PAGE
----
It’s official – the fourth installment into this high-octane, action adventure franchise – has nearly lost all wit and charm. To boot, “Tides” has been converted to 3D – projecting a dimmer picture and more importantly, stealing your hard earned money.
In Pirates of the Caribbean: On Stranger Tides, Captain Jack Sparrow (Johnny Depp) embarks on yet another extravagant journey – this time his mission is to find the Fountain of Youth. His quest is soon detoured when past-lover, Angelica (Penelope Cruz) and her father, Blackbeard (Ian McShane) – an infamous and formidable pirate – force Sparrow aboard. As “Tides” transpires into its prolonged third-act – subplots emerge – including a Minister who falls in love with a mysterious Mermaid – Barbossa (Geoffrey Rush) whose sided with the English Monarchy – and Spanish conquistadors who are also apparently searching for the Fountain of Youth. All of this adds up to a convoluted, sluggish – though periodically entertaining endeavor.
What’s surprising is that “Tides” is by famed director Rob Marshall – who’s past efforts include best picture winner, Chicago & the critically acclaimed, Letters of Geisha. Though, you wouldn’t be able to decipher such accolades from “Tides”. He consistently struggles finding a balance with action and comedy.
Johnny Depp still brings that charm and charisma that makes each of these films watchable. Jack Sparrow is one of the most recognizable protagonists of the past decade – and Depp deserves every bit off recognition. Unfortunately, the rest of the cast – in particular Penelope Cruz – who makes Antonio Banderas English sound as fluent as Colin Firth in the King’s Speech – is drastically miscast. A comparison is perhaps not fair – but Knightley brought nuance to her role – and Cruz does everything but. Ian McShane, who plays Blackbeard, is not evil or menacing enough to get frightened over. And even Rush, fresh of his Oscar-nominated performance – feels out of tune.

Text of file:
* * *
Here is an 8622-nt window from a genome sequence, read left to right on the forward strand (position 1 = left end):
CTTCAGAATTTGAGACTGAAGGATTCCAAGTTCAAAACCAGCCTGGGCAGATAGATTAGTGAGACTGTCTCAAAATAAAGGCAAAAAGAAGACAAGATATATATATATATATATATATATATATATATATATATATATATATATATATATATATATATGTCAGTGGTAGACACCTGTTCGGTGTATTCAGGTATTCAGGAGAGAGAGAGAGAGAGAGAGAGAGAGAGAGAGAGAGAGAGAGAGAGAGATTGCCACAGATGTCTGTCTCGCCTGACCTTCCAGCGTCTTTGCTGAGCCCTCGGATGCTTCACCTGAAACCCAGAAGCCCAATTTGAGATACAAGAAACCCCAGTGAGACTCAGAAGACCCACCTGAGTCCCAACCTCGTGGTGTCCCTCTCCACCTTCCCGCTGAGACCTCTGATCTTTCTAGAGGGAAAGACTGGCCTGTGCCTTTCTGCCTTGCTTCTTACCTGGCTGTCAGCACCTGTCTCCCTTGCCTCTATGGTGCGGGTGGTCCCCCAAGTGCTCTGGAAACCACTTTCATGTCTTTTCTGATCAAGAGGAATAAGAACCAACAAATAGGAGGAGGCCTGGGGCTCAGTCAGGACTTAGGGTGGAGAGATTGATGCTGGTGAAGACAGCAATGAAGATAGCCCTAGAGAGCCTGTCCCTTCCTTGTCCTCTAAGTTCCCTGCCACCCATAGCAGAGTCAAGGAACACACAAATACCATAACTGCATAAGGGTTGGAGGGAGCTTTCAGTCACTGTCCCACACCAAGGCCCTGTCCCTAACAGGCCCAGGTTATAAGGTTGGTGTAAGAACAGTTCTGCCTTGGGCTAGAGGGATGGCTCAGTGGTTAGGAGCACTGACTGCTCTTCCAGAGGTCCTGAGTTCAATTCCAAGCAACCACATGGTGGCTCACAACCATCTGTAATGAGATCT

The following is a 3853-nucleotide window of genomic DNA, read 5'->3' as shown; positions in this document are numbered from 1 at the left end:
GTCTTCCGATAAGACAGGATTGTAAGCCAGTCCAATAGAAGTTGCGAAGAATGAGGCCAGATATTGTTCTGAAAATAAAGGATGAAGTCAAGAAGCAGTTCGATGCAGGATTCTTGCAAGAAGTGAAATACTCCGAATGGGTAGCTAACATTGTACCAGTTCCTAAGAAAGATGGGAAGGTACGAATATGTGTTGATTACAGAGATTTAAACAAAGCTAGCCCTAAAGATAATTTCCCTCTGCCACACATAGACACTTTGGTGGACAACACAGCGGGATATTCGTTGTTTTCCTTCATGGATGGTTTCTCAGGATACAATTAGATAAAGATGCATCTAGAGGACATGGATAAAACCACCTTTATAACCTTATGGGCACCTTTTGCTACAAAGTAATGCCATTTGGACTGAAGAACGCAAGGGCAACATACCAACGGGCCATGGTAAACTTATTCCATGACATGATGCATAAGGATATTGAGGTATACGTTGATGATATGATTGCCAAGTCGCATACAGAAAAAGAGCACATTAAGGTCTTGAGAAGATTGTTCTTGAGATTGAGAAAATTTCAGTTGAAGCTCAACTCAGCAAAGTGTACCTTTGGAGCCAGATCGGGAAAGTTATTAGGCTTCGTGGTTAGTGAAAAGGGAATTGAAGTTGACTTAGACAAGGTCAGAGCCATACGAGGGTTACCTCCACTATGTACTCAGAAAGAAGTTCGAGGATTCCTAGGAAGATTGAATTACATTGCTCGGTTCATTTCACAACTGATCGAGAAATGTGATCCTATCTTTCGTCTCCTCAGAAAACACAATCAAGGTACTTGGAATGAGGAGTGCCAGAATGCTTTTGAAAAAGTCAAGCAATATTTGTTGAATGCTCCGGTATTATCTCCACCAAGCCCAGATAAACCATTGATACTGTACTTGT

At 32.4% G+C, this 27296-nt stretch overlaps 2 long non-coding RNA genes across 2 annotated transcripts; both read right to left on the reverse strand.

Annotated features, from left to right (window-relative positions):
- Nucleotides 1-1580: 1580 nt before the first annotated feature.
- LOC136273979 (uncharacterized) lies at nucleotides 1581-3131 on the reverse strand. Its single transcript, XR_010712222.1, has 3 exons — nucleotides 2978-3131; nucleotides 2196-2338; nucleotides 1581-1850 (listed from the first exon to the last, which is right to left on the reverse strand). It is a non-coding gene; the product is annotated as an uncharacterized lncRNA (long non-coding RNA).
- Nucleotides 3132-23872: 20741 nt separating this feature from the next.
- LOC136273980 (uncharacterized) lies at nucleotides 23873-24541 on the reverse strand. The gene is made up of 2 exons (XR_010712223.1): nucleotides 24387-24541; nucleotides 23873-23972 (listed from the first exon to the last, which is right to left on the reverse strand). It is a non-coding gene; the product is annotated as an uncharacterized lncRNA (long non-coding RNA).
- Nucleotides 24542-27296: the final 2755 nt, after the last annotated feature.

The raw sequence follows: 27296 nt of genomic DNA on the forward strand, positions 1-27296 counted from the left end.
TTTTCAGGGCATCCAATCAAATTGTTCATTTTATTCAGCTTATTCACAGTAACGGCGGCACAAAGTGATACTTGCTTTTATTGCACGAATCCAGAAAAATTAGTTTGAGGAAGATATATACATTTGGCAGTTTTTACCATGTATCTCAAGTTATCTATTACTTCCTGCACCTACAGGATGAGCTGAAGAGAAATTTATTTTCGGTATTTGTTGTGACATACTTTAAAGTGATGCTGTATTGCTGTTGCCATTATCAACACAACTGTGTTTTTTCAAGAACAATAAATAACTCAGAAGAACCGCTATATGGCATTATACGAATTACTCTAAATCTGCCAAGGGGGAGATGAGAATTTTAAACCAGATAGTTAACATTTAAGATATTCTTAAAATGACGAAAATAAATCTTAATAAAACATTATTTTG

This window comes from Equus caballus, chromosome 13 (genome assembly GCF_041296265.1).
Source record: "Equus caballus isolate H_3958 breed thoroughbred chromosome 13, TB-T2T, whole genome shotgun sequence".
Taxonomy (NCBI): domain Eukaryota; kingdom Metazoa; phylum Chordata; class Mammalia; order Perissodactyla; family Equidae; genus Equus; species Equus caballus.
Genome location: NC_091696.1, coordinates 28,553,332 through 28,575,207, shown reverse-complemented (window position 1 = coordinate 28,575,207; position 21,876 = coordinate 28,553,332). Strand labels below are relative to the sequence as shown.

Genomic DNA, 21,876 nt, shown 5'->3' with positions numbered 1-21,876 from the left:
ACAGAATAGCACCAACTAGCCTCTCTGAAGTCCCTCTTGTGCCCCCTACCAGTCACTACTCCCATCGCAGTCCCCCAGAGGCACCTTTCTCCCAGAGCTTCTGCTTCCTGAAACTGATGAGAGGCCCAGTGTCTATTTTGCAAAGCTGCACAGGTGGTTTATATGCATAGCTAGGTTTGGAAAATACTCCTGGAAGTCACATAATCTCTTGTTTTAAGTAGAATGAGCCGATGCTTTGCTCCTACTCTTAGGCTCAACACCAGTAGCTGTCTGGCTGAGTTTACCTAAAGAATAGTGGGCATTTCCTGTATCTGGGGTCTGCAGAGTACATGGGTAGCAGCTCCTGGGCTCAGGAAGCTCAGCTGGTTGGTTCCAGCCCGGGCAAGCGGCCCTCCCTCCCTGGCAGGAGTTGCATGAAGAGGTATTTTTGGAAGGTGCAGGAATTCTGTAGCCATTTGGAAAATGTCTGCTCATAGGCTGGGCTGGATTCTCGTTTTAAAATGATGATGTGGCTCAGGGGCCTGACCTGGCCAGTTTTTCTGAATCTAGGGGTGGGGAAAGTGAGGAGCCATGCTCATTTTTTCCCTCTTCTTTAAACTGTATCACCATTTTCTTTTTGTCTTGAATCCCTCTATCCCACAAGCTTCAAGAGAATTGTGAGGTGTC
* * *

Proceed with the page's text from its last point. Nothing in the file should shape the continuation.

Still, it’s not the middling performances that drag “Tides” down – it’s the tedious and unfocused script by Terry Rossio and Ted Elliot. None of the films in this moneymaking franchise contained a brilliant script – nor did it need to. Because the action was exhilarating and the sarcastic and narcissistic humor was always present– assuring an entertaining time. Sadly, the same cannot be said here.
At the end of the day Pirates of the Caribbean: On Stranger Tides will still make a bombastic amount of money, and perhaps satisfy a majority of the franchise’s loyal viewers. It is a slight improvement on its unholy predecessor – Pirates of the Caribbean: At World’s End – but that’s not saying much. “Tides” doesn’t gain the momentum it needs to be fully enjoyable. The action sequences are second rate – edited in a frame-by-frame fashion that doesn’t exist in this space-time continuum. And all the things we’ve grown to love about the “Pirates” series is missing or at best, diminished.
As for the rumors going around that there will be a fifth “Pirates” picture – well, one can only hope they learn from their mistakes. Because after the fourth film, it has become clearly evident that this franchise is based off a six-minute Disney ride.